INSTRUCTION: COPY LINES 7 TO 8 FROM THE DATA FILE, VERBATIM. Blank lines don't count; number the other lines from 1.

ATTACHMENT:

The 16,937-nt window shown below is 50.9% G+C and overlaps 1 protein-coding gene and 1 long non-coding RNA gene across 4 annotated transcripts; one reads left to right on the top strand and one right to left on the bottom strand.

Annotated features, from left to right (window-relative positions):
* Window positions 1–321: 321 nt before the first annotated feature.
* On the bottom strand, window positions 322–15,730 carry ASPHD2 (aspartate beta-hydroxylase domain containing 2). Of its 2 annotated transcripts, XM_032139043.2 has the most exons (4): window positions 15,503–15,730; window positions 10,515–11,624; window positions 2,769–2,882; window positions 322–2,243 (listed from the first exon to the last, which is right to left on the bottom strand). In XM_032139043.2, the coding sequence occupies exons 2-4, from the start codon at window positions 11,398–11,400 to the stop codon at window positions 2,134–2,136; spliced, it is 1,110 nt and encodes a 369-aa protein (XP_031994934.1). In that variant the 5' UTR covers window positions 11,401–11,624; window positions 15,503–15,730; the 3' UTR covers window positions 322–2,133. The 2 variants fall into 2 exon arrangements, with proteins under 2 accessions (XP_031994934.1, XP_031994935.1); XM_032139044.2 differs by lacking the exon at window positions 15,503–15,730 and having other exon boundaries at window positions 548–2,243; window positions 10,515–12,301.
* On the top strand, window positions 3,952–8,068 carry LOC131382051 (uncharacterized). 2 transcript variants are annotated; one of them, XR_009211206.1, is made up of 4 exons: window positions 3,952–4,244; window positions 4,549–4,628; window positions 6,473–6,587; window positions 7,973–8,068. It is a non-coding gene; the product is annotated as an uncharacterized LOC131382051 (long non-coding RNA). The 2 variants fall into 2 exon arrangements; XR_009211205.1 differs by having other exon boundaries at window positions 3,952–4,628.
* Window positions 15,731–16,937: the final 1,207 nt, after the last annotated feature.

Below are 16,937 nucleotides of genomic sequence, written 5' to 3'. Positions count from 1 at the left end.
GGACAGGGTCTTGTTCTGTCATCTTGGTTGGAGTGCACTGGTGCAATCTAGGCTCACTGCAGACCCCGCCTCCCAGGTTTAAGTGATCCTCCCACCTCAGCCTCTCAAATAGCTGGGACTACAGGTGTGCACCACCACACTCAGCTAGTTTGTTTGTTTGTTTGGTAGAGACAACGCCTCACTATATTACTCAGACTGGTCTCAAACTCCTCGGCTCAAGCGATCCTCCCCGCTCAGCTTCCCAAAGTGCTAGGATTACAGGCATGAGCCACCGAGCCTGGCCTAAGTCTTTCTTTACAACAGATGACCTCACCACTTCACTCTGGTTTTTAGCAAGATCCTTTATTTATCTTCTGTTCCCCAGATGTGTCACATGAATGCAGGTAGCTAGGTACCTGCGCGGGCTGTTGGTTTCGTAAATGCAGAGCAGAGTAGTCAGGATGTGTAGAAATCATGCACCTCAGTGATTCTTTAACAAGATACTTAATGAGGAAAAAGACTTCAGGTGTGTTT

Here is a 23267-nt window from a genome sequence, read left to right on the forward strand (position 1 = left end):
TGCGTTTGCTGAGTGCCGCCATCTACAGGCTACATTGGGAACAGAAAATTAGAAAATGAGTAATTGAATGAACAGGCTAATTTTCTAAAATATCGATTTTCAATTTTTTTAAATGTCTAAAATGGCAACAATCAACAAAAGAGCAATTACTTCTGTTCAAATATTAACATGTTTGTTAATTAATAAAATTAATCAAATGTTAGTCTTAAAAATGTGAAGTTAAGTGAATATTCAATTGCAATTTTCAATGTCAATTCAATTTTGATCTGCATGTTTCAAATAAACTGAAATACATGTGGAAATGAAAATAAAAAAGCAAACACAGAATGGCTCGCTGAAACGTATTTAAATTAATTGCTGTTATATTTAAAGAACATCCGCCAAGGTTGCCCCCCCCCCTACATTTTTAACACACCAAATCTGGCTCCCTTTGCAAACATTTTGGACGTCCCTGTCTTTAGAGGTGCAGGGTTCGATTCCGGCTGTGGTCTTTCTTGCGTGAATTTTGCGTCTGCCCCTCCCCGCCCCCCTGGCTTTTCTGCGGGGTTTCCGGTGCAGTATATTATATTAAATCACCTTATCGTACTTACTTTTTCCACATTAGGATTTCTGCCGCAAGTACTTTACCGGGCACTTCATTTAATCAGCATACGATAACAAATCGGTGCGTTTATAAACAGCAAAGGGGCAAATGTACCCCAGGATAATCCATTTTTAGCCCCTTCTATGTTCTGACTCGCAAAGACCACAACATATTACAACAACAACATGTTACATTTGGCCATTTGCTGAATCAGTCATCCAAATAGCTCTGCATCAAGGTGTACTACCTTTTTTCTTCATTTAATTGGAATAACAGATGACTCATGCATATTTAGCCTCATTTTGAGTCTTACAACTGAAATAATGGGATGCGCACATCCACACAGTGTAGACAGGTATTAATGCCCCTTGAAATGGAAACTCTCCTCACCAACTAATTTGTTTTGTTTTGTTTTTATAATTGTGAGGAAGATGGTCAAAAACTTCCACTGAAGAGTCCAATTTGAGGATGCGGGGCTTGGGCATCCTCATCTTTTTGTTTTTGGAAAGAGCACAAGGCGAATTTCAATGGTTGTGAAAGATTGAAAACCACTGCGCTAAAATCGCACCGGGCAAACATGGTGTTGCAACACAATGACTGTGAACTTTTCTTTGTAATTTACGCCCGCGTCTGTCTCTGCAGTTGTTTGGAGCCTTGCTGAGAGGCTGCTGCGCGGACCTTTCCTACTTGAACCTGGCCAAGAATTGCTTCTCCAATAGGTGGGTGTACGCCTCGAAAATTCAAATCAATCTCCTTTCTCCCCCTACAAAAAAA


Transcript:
Below are 16,937 nucleotides of genomic sequence, written 5' to 3'. Positions count from 1 at the left end.
GGACAGGGTCTTGTTCTGTCATCTTGGTTGGAGTGCACTGGTGCAATCTAGGCTCACTGCAGACCCCGCCTCCCAGGTTTAAGTGATCCTCCCACCTCAGCCTCTCAAATAGCTGGGACTACAGGTGTGCACCACCACACTCAGCTAGTTTGTTTGTTTGTTTGGTAGAGACAACGCCTCACTATATTACTCAGACTGGTCTCAAACTCCTCGGCTCAAGCGATCCTCCCCGCTCAGCTTCCCAAAGTGCTAGGATTACAGGCATGAGCCACCGAGCCTGGCCTAAGTCTTTCTTTACAACAGATGACCTCACCACTTCACTCTGGTTTTTAGCAAGATCCTTTATTTATCTTCTGTTCCCCAGATGTGTCACATGAATGCAGGTAGCTAGGTACCTGCGCGGGCTGTTGGTTTCGTAAATGCAGAGCAGAGTAGTCAGGATGTGTAGAAATCATGCACCTCAGTGATTCTTTAACAAGATACTTAATGAGGAAAAAGACTTCAGGTGTGTTT